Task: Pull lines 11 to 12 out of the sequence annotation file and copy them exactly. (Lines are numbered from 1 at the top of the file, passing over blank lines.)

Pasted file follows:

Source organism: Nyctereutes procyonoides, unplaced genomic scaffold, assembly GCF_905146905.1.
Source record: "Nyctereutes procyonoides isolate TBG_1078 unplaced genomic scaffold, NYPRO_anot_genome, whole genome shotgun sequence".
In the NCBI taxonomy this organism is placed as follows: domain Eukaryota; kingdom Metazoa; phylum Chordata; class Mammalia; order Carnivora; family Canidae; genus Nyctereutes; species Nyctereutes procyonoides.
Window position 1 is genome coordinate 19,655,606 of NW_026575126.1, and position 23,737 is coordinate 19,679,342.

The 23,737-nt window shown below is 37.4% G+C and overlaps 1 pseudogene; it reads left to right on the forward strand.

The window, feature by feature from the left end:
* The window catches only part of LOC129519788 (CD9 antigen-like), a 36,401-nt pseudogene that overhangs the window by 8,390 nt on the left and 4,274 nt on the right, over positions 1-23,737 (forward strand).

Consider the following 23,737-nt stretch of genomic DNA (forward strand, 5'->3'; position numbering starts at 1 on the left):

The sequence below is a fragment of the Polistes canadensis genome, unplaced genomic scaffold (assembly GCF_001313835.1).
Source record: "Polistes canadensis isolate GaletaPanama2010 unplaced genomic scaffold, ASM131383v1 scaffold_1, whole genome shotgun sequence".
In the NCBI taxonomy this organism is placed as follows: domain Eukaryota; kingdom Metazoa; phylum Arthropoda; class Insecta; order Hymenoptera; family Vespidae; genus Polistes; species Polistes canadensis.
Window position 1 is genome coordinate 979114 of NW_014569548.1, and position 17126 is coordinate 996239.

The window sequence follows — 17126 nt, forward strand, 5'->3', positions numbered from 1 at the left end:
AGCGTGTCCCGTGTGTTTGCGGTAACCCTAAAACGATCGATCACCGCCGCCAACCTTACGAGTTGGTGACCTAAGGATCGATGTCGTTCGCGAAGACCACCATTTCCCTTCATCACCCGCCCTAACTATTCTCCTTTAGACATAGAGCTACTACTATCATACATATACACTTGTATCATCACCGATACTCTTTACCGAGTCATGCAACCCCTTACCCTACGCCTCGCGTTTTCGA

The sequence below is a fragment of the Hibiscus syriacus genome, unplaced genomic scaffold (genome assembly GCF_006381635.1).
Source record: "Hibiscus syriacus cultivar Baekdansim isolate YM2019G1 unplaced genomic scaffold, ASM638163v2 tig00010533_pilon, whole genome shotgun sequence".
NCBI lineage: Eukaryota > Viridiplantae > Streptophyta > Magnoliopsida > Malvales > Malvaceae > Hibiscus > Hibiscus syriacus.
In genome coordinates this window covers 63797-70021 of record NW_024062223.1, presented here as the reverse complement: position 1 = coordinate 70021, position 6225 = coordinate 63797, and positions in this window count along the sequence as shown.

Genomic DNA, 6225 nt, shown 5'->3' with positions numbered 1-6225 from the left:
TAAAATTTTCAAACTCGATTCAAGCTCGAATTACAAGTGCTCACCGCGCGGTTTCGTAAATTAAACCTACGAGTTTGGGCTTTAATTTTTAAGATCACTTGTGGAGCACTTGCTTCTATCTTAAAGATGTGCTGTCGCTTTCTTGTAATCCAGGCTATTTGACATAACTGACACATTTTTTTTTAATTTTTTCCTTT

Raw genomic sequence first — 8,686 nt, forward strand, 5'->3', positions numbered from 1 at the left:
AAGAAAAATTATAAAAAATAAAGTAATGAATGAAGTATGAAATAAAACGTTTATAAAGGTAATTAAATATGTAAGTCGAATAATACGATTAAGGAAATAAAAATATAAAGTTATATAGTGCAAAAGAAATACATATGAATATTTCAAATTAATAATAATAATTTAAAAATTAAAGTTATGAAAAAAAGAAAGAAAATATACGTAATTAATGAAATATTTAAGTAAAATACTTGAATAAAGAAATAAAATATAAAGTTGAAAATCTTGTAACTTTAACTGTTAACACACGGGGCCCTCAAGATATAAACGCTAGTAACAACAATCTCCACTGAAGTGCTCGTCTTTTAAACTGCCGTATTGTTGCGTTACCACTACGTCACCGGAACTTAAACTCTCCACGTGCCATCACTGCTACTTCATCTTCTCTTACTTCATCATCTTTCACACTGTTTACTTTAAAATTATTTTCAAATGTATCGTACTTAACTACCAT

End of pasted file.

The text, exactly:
In the NCBI taxonomy this organism is placed as follows: domain Eukaryota; kingdom Metazoa; phylum Arthropoda; class Insecta; order Hymenoptera; family Vespidae; genus Polistes; species Polistes canadensis.
Window position 1 is genome coordinate 979114 of NW_014569548.1, and position 17126 is coordinate 996239.